The court had considerable experience of trying to communicate with litigants by both video link and telephone and it remained frequently highly unsatisfactory as a means of reliably gathering evidence on disputed issues of fact. Much might depend upon the country with which the connection was made and the technical quality of the facilities there, but there was still frequent breakdown and frequent difficulties in hearing with any clarity what was being said. It now frequently happened that, for instance, expert evidence was given and received by telephone or video link, but that was in circumstances where there was no underlying issue as to the integrity of the witness and the credibility of their evidence. A video link or telephone link could be used, as indeed it was used yesterday, as a means of engaging with a party or witness abroad in order to discuss important issues in a case. But when it came to the task of assessing credibility and evaluating the quality of a witness’s evidence, use of a telephone or video link was far from satisfactory and potentially unreliable.
There was no suggestion that this father could not afford to travel from Iraq to England for the purpose of participating in hearings. The court had done all it possibly could to meet and assuage the father’s fear about being unable to leave England and Wales, and had given such assurances as a court properly could to the father. In those circumstances this was not a case in which the father required to be afforded the choice or opportunity of giving his evidence by telephone link.
There was no doubt that, in the field of family law, court orders could be vitiated and might be set aside if tainted by, or obtained as a result of, fraud. There was no reason why the court could not, and in appropriate cases should not, set aside orders if they were tainted or obtained as a result of duress. It was a strong and exceptional matter for any court to set aside earlier orders on this ground, and it should be done only with the utmost circumspection and care. That was particularly so in the field of family law, for it was endemic and almost inevitable in any aspect of family law, that one or other or both parties are acting under, and motivated by, pressures of one kind or another. To say that one felt under pressure could never of itself justify subsequently setting aside some consent order. Much more was required than that. As a minimum, the pressure must be deliberately imposed by the other party and it must have the element of illegitimacy.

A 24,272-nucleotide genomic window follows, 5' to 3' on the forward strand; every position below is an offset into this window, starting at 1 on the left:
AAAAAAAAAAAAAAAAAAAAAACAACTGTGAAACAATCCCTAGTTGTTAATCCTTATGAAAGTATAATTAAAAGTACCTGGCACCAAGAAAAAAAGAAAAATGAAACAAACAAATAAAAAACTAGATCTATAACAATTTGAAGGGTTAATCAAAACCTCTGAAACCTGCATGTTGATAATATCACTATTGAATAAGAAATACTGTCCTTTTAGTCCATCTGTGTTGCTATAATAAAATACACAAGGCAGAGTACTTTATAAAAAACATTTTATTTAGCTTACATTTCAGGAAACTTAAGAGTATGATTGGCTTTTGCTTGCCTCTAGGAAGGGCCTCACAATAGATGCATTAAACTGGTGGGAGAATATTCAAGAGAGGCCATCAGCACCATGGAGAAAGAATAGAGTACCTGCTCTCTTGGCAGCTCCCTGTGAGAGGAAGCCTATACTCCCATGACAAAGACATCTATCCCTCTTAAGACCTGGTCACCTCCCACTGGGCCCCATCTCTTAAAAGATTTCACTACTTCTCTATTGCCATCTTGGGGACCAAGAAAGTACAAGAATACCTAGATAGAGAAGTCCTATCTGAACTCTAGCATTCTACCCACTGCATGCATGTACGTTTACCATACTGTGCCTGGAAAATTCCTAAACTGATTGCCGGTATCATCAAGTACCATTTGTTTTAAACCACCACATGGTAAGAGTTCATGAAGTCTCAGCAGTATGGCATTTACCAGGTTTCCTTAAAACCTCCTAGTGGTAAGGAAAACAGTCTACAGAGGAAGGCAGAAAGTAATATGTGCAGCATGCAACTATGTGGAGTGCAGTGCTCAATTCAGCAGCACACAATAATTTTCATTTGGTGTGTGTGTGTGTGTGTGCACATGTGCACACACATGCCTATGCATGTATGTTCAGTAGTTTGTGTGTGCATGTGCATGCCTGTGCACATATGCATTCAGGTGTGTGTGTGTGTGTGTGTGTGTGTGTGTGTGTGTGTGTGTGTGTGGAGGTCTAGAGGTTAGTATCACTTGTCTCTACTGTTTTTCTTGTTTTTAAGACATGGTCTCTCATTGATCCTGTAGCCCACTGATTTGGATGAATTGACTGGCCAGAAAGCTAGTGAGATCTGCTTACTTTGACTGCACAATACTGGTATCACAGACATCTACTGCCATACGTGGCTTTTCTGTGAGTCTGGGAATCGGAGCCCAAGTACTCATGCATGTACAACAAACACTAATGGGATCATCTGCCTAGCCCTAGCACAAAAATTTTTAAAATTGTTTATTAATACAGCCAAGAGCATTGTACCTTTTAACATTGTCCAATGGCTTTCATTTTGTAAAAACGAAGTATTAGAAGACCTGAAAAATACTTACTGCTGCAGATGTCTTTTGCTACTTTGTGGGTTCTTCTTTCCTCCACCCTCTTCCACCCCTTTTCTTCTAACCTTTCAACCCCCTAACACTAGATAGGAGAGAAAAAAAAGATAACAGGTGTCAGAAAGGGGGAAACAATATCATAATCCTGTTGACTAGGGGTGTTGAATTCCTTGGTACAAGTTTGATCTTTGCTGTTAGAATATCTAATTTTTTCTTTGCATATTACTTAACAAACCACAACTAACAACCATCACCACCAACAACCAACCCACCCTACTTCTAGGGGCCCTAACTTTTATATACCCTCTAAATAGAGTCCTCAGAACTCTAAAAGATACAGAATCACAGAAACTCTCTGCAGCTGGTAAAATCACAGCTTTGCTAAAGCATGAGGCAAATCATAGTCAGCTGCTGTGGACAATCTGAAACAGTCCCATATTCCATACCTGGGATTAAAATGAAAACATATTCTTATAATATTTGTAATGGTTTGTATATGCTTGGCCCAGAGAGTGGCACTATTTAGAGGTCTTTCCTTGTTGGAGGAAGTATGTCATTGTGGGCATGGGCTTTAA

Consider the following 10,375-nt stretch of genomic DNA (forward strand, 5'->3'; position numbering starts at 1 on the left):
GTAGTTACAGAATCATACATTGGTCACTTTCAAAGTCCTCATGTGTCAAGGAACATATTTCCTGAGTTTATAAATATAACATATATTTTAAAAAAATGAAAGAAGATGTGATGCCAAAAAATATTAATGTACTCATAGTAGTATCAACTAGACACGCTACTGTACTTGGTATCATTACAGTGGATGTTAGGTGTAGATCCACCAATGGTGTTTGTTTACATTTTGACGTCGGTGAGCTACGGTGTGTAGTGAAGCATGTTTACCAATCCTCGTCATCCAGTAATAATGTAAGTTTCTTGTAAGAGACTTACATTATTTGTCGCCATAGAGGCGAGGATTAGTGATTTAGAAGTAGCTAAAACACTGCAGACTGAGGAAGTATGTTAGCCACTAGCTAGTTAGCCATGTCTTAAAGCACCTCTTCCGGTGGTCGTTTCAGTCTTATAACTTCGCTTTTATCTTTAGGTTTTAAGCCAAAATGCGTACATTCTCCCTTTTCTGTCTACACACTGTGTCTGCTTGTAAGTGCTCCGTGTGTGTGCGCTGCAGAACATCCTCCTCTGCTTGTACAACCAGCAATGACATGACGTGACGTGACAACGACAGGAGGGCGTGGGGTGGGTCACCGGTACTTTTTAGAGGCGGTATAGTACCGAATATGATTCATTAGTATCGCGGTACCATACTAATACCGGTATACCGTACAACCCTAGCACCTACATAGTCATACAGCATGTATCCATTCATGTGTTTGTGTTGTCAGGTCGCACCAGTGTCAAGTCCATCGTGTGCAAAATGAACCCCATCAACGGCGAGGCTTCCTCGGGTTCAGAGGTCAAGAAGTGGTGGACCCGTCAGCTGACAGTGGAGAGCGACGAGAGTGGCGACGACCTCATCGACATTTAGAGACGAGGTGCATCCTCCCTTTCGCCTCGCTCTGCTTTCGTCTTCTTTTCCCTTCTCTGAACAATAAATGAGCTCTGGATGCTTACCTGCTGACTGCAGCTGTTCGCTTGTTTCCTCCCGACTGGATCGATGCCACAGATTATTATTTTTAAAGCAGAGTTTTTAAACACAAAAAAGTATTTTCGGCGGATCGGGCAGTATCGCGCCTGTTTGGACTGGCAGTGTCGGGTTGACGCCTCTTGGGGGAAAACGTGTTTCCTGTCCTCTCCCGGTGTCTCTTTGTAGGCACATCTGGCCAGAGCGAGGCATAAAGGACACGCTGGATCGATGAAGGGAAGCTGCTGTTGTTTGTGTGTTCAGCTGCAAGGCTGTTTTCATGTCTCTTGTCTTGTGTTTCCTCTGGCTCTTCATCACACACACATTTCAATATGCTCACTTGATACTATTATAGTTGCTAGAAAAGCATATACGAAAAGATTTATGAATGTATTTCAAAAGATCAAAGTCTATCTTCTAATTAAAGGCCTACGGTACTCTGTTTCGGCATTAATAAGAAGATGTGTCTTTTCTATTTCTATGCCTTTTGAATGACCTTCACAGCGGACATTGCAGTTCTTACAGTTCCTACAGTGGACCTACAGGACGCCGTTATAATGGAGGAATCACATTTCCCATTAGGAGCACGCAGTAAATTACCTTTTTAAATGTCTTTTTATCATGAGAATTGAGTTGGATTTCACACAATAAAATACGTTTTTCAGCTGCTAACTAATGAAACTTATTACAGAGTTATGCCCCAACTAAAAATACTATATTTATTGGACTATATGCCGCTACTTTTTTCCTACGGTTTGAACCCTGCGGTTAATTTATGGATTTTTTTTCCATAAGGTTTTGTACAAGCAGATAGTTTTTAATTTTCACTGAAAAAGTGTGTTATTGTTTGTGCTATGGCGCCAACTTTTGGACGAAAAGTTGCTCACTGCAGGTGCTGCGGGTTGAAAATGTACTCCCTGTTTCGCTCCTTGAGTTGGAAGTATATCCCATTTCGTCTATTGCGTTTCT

On the facts and in the circumstances of this case, under any possible approach and test, the order had been made as a result of, and impacted by, severe duress. The court was satisfied on the evidence of the mother, first, that the threats which were repeatedly made to her by the father, were credible and convincing threats and second, that they were threats of a very powerful kind. Short of a threat to kill a child, it was hard to imagine a more powerful or cruel threat to make to a parent than that the child would, or might, be removed to some place from which the parent would never be able to recover him; where the parent would not even know where he was; and where the parent would have no communication with him. The court was further satisfied that threats of that kind were patently illegitimate, and there could be no conceivable legitimate or justifiable reason for making them. Further, and significantly in this case, these were threats which had a continuing coercive force, from which the mother could not achieve any safety or release. The contrast was with a threat, for example, to the personal safety of the victim himself or herself. In those circumstances, if the victim was able to seek refuge, for example with the police who might be relied upon to protect him or her, then the continuing coercive force could cease. The father knew, and the mother equally knew, that if he were to take the children to some other undisclosed place, this court and the English authorities would be almost totally powerless to do anything about it. Further, the threats were being made by a demonstrably determined person, who had recently demonstrated his capacity and resourcefulness to carry the threats out. Duress could only be in play if it was in fact operating upon the mind of the victim so as to destroy the victim’s own free will and on the evidence the court was totally satisfied that the threats were powerfully operating on the mother’s mind in the whole period before and throughout the hearing at which the order was made. It was inconceivable that the judge would have made the order in these terms if he had known the true facts.
The court would set aside the order dismissing the mother’s proceedings, with the effect that those proceedings revived and were immediately reinstated. Having begun at a time when the boys were still clearly habitually resident in England and Wales, there was therefore a clear jurisdictional basis for those proceedings which persisted even if either or both children were now habitually resident in Iraq.